A Wiganer approached by Donald Trump’s campaign team to share communications tips has spoken after the US election result sent shockwaves around the world.
Ian Harris, who is originally from Marus Bridge but now lives in London, had a phone call with a woman representing the controversial Republican tycoon-turned-politician about using stories to get a message across.
Mr Trump’s election machine approached 34-year-old Ian after they saw a copy of his book Hooked On You which explores ways companies can build better relationships with the public.
Ian, who previously wrote the Bits and Bytes computing column for the Wigan Reporter as a teenager, said he only played a minor role and was incredibly surprised to see Mr Trump making his way to the White House.
Ian, 34, said: “In the end I only had one phone call and I’m not even sure whether she was part of a local election group or linked to the central campaign.
“She had obviously read my book and asked me a few specific questions.
It’s very unexpected. To be honest I wish I’d hindered them a bit nowIan Harris
“We talked about how to find stories which people will listen to and then link the things you want to say to them.
“They were asking me how you find out what audiences want to hear about and how to get stories from books and movies.
“In the book I talk about finding out who people’s heroes are and then reading their biographies and finding anecdotes about their lives and using that to get people’s attention before pivoting into what you want to talk about.
“She was asking about how you do that.
“It’s very unexpected. To be honest I wish I’d hindered them a bit now.
“When I went to bed it looked like he had no chance and then my girlfriend woke me up saying he had won.
“I only have friends who would support Hillary Clinton, I don’t know anyone who would vote for Trump.
“It’s very surprising and politics is certainly going to be interesting for a while.”
Mr Trump, whose campaign to be president had shocked and appalled many observers with his comments on ethnic minorities, women and Muslims, once again turned the political world upside down as America went to the polls.
The Republican candidate pulled off a string of victories in crucial swing states including Florida, Ohio, North Carolina and Pennsylvania.
Ian admitted in May when he was asked to speak to the campaign that he had very mixed feelings about working for Trump, even in a small role.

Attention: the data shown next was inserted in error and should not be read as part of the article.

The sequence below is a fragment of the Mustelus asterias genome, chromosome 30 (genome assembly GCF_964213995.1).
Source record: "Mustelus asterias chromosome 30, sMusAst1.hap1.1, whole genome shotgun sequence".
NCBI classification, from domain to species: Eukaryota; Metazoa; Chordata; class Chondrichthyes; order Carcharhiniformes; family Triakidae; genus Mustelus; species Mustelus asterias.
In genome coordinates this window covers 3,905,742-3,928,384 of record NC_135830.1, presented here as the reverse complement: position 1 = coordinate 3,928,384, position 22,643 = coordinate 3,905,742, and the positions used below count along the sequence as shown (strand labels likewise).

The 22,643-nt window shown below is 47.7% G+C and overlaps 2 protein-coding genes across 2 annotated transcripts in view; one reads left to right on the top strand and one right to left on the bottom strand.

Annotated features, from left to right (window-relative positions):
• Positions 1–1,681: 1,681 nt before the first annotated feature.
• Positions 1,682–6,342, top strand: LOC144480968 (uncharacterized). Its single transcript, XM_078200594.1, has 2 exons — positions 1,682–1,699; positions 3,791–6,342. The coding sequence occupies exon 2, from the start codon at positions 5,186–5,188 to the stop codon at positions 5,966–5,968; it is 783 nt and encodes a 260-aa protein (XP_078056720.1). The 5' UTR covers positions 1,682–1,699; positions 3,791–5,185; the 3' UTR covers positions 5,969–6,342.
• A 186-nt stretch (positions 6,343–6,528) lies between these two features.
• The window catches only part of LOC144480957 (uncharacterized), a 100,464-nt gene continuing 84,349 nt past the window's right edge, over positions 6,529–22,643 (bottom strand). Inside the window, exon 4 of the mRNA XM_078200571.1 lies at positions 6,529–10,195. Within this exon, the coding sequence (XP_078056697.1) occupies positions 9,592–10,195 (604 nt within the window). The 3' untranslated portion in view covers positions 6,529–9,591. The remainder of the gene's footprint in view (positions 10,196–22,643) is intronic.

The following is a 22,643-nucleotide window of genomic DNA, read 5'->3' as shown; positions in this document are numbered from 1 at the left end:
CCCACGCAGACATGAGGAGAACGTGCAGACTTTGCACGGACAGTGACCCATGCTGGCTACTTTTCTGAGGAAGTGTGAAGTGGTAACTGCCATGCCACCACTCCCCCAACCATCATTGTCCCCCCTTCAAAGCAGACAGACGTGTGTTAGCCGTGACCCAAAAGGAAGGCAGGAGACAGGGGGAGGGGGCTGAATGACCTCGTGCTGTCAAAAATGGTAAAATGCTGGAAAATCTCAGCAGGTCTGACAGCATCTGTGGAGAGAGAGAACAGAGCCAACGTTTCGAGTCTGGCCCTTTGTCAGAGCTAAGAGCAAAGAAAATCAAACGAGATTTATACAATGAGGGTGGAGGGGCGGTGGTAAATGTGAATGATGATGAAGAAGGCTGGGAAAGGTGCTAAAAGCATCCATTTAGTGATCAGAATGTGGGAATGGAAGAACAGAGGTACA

He moved south aged 17 after a year at Winstanley College, working for a computing magazine in Bath before heading for London in 2010.
He now lives in Catford and does public speaking and consultancy work on brands and communications, with clients including Defra and the BBC. Wiganers were quick to tweet their shock and awe at the election of Donald Trump as US President.
MP Lisa Nandy signalled her displeasure at Trump’s victory, retweeting a meme quoting First Lady Michelle Obama: “When someone is cruel or acts like a bully, you don’t stoop to their level. No, our motto is, when they go low, we go high.”
Prior to the result, Wigan Council leader, Lord Smith, took a view on US political shenanigans, retweeting a link to an article on the history of rigged US elections.
Labour councillor Michael McLoughlin was one of the few to call the election result correctly, much to his obvious disappointment!
In the small hours of Wednesday morning, he tweeted: “Off to bed...I have a dreadful feeling it’s going Trump”s way. I hope I’m proved wrong in the morning...Fingers crossed.”
A few hours later his prediction proved correct. “Trump...Let’s hope the old saw is right. It’s an ill wind that blows nobody any good...Haven’t liked a recent election result,” he tweeted.
Education portfolio holder, Coun Jo Platt’s reaction was perhaps similar to the many across Wigan. She simply posted: “USA ‘what the what’ have you done? #ElectionNight.”
Coun James Grundy for Lowton East ward said: “I didn’t even bother watching the results last night as I was pretty much expecting a Clinton victory, but contradictory as this sounds I wasn’t surprised by the result.
“The people who have voted to put Trump in the White House are exactly the same sort of people as those who’ve never voted before but voted for Brexit in places like Wigan and Leigh.
“What it says is that politicians ignore working-class voters who feel ignored at their peril.”
Will Patterson, chair of Wigan and Leigh Green Party, tweeted as news broke of Trump’s impending victory: “To do: 1. Dig out old copy of Routledge Colloquial Russian. 2. Stock up on tinned goods, bottled water. 3. Clear out cupboard under stairs.”
Former Lib Dem councillor Paul Valentine tweeted: “Trump winning presidency must be like a child getting everything they wanted for Xmas and not knowing what to play with first. #ElectionDay”